My Reversal on the Wisconsin Debacle

March 5, 2011

It’s amazing how little you can know about a subject, despite following the news. Unions and union rights, etc. are still not entirely clear to me, but at least I understand what collective bargaining is. I figured it was one of those legal terms that didn’t mean what it seems to. Nope, it means bargaining together, which is the whole point of a union. I think I was confusing “collective bargaining” with “binding arbitration”. Pretty big mistake.

So when they say that Gov. Scott Walker of Wisconsin is attacking unions, yes, yes he is. That’s inarguable.

Joe Geni had been trying to convince me that it was a purely political move. I didn’t buy into it, because it made sense to me to go after state employees for receiving benefits that non-public employees don’t get to have. I still wonder if the job security and benefit that people have in the public sector are fair when no one else seems to have them, but perhaps it makes less sense to raze everyone down and more sense to figure out how we can accommodate the new structure of the job market to give people benefits that they need.

But back to the politics. A week or so ago, I glossed over a FOX News article by Chris Stirewalt where he takes the side of Gov. Walker. Reading it more closely, Stirewalt’s argument is fairly clear: unions are unfair because they get a lot of money that helps Democrats.

And since unions give almost entirely to Democrats, that means the lack of dues payments from the federal payroll – now more than $15 billion a month for nearly 3 million employees – leaves a lot of campaign cash on the table.

And

The Milwaukee Journal Sentinel found that a fifth of all campaign donations to the fugitive lawmakers in the past two election cycles came from public workers.

For national Democrats, the stakes are just as high. The more than 2 million civilian federal workers available for union organization are small fry compared to what’s going on at the state and local level.

All right, Stirewalk, great, Democrats get money from unions. And Republicans? It’s common knowledge that they are supported by businesses. Is it fair to criticize businesses or try to limit their involvement in the political process? Nope, that infringes upon free speech. If businesses are somehow legally people (which is not an entirely agreed upon notion), those are some pretty damn big people. There’s a reason Godzilla fights Mothra, not moths. You need some sort of balance. It’s the whole reason for unions, to have a mass that can stand up to the mass of business itself.

Let’s say that public workers are getting too many benefits. Fine, that’s possible, so perhaps they shouldn’t. But to balance it out by taking away their right to organize doesn’t make any sense. It just means that if you’re then at a disadvantage for being in a public job instead of an advantage. Doesn’t balance it out, it just tilts the see-saw the other way.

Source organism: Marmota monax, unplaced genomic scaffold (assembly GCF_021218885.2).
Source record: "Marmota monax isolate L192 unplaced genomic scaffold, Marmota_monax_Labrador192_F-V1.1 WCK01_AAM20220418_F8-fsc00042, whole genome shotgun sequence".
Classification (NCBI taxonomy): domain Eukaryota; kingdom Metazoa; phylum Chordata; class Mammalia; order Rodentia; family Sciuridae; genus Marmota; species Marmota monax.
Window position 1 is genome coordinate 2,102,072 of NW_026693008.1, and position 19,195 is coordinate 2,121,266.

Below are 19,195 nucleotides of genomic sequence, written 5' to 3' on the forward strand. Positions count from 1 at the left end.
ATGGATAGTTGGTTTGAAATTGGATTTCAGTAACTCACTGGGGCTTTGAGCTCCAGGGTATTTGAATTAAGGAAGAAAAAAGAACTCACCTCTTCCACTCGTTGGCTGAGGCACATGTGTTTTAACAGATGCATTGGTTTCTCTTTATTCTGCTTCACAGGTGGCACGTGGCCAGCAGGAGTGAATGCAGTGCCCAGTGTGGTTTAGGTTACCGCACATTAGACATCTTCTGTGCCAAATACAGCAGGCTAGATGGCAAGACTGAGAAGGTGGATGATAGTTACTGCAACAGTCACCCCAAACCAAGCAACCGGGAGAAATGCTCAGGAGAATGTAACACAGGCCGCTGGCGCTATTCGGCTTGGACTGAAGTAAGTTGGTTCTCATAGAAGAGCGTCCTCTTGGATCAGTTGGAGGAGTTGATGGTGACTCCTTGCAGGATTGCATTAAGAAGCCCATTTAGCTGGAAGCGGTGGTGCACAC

The right to organize and join unions is in the Universal Declaration of Human Rights, Article 23, Section 4:

Everyone has the right to form and to join trade unions for the protection of his interests.

This is a document that the United States, including Eleanor Roosevelt, helped to craft. The United States voted in favor of it in 1948. To try to destroy unions is anti-American. And that’s all that collective bargaining means: bargaining together.

Even if Wisconsin’s public employees are getting more benefits than they should, it doesn’t mean that Wisconsin’s governor has any legitimacy in trying to take away something that the United States has declared to be a universal human right.

Mind you, I’m not going to go out and join the Wobblies.

Should people *have* to be in a union and pay dues? I don’t know.

Should unions get everything they want? No. But collective bargaining, as I realized, is not binding arbitration.

Do the benefits that some overpaid unionized workers get make us less competitive in the global market? Seems logical to me.

I still don’t feel like I’m well-enough versed in the subject, but at least I can say this: Screw you, Gov. Walker. Fight on, protesters.

I’ll credit the March 3, 2011 episode  of The Daily Show with helping me come to some of these conclusions.

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The US Air Force Hates the Constitution

December 15, 2010

The US Air Force has blocked its members from accessing the New York Times and other websites that have posted full cables from WikiLeaks.

When I found out, I posted it on my Facebook page. One response was that it is simply coinciding with the law, in that these documents are still labeled as secret, which means that the government still needs to treat them as such. Nice in theory, but the Air Force has said:

If a site has republished the documents, then we block it.

Far from a pinpointed thing. Sounds like retribution.

Forget the “cat’s out of the bag” aspect of this. The government censoring the media, especially an entity that is responsible with protecting freedom of the media, sounds nothing like any America that I want to be a part of.

Below is the message that I sent to my congresspeople and to the Letters to the Editor section of the Everett Herald and Seattle Times.

——————–

I wish to register my disgust at the US Air Force’s decision to block the NY Times and other reputable news sources.

The United States military is charged with defending and protecting the Constitution. Not too far into this document is an amendment regarding freedom of the press, something that has been upheld multiple times by the Supreme Court.

While there might be argument as to whether WikiLeaks is a journalistic organization, that cannot be said for the New York Times and other USAF-banned media.

I urge immediate action to reverse this decision and improved consideration in the future before enacting such misguided policies.

Sincerely,
Roni Weiss

Update: My letter to the editor got posted on The Seattle Times’ website.


Why is Santa still alive?

December 14, 2010

Christmas is a surprisingly controversial subject. You would think that a time that is about good cheer would provide more of it. But you have nostalgists on one hand and anti-capitalists on another and your hands will quickly fill with all of the different opinions of the different facets of Christmas.

I guess I need to first say that I’m Jewish. Enough so that we never came close to celebrating Christmas as a holiday. So I won’t be surprised if you discredit me as some sort of an uninitiated outsider.

I’m not a parent, either, but I don’t see how that would invalidate my opinion. I have worked with kids and have put a lot of thought into what I would or wouldn’t teach my own children someday.